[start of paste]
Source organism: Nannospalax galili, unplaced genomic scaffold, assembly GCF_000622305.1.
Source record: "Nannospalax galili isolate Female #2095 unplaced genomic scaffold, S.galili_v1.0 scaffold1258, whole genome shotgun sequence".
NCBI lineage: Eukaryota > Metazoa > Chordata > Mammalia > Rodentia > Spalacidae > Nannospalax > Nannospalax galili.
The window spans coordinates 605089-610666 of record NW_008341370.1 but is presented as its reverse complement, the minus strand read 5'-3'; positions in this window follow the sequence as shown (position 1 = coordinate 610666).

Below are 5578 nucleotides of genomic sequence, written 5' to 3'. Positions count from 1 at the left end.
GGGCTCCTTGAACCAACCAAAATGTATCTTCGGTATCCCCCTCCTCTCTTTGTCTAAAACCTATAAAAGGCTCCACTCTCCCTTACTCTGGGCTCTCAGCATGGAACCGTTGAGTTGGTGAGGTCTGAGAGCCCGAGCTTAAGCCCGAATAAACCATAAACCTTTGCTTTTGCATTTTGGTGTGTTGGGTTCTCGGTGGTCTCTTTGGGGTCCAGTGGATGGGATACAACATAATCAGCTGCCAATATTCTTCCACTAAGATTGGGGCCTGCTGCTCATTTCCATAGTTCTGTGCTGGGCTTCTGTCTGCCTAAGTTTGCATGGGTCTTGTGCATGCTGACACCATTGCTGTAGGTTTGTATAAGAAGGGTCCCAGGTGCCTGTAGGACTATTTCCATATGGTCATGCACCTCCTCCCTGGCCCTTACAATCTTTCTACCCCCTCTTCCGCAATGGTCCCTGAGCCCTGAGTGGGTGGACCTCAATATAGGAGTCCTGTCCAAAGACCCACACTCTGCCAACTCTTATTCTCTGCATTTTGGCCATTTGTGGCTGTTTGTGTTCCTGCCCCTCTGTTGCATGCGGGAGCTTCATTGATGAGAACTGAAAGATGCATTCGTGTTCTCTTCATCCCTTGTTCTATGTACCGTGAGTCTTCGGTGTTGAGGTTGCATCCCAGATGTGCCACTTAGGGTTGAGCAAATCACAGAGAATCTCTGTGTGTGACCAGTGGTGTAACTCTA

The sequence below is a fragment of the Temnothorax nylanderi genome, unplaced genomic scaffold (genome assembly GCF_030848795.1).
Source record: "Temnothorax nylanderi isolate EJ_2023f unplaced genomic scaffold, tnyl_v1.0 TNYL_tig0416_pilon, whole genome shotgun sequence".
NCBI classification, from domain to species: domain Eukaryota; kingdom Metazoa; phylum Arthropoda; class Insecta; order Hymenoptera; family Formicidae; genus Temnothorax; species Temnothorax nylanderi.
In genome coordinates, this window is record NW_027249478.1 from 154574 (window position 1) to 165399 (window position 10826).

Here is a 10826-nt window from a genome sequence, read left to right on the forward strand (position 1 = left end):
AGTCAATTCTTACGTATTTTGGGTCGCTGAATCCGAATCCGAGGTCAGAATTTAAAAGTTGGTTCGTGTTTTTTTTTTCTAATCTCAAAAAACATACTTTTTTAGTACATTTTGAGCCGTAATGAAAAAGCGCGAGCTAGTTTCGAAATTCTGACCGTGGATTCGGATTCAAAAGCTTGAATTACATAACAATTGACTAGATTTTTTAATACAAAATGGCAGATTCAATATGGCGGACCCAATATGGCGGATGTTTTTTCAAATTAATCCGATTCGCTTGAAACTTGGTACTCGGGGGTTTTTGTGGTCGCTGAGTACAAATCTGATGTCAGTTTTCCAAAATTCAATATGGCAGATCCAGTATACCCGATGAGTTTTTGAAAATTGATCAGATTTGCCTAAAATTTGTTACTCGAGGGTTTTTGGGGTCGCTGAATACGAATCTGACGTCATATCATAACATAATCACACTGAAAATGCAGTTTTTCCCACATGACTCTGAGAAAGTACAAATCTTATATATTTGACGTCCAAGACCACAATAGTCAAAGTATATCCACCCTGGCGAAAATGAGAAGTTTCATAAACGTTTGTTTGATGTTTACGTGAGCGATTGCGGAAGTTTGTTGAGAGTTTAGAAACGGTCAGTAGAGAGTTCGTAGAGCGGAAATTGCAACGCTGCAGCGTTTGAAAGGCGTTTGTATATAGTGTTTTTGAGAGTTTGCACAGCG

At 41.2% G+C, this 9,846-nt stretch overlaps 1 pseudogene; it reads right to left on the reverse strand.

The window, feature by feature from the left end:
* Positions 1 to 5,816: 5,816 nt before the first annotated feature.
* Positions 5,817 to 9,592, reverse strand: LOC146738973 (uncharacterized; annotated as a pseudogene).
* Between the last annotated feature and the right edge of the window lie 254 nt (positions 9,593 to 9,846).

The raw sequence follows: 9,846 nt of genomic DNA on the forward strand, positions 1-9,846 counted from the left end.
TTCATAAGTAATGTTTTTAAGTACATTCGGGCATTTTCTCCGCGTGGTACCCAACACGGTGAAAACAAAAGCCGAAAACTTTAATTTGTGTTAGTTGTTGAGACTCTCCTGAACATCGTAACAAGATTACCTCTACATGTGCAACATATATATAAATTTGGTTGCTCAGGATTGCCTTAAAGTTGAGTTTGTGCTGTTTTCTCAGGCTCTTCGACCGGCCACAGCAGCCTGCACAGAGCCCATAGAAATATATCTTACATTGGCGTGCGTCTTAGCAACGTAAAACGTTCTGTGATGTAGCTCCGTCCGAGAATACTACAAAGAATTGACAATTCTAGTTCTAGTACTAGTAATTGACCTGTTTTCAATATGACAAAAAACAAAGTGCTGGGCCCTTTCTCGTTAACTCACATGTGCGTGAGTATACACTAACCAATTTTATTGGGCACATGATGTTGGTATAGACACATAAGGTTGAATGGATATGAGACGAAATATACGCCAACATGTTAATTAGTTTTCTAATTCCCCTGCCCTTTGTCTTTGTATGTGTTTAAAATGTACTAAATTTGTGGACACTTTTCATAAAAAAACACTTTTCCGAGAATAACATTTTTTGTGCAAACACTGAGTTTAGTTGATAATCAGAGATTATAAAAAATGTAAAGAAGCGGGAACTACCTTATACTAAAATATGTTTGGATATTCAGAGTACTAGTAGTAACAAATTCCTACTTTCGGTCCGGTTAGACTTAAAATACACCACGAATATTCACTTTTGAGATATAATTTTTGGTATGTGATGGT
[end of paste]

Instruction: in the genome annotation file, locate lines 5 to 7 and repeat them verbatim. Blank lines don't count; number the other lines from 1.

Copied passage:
Below are 5578 nucleotides of genomic sequence, written 5' to 3'. Positions count from 1 at the left end.
GGGCTCCTTGAACCAACCAAAATGTATCTTCGGTATCCCCCTCCTCTCTTTGTCTAAAACCTATAAAAGGCTCCACTCTCCCTTACTCTGGGCTCTCAGCATGGAACCGTTGAGTTGGTGAGGTCTGAGAGCCCGAGCTTAAGCCCGAATAAACCATAAACCTTTGCTTTTGCATTTTGGTGTGTTGGGTTCTCGGTGGTCTCTTTGGGGTCCAGTGGATGGGATACAACATAATCAGCTGCCAATATTCTTCCACTAAGATTGGGGCCTGCTGCTCATTTCCATAGTTCTGTGCTGGGCTTCTGTCTGCCTAAGTTTGCATGGGTCTTGTGCATGCTGACACCATTGCTGTAGGTTTGTATAAGAAGGGTCCCAGGTGCCTGTAGGACTATTTCCATATGGTCATGCACCTCCTCCCTGGCCCTTACAATCTTTCTACCCCCTCTTCCGCAATGGTCCCTGAGCCCTGAGTGGGTGGACCTCAATATAGGAGTCCTGTCCAAAGACCCACACTCTGCCAACTCTTATTCTCTGCATTTTGGCCATTTGTGGCTGTTTGTGTTCCTGCCCCTCTGTTGCATGCGGGAGCTTCATTGATGAGAACTGAAAGATGCATTCGTGTTCTCTTCATCCCTTGTTCTATGTACCGTGAGTCTTCGGTGTTGAGGTTGCATCCCAGATGTGCCACTTAGGGTTGAGCAAATCACAGAGAATCTCTGTGTGTGACCAGTGGTGTAACTCTA

The sequence below is a fragment of the Temnothorax nylanderi genome, unplaced genomic scaffold (genome assembly GCF_030848795.1).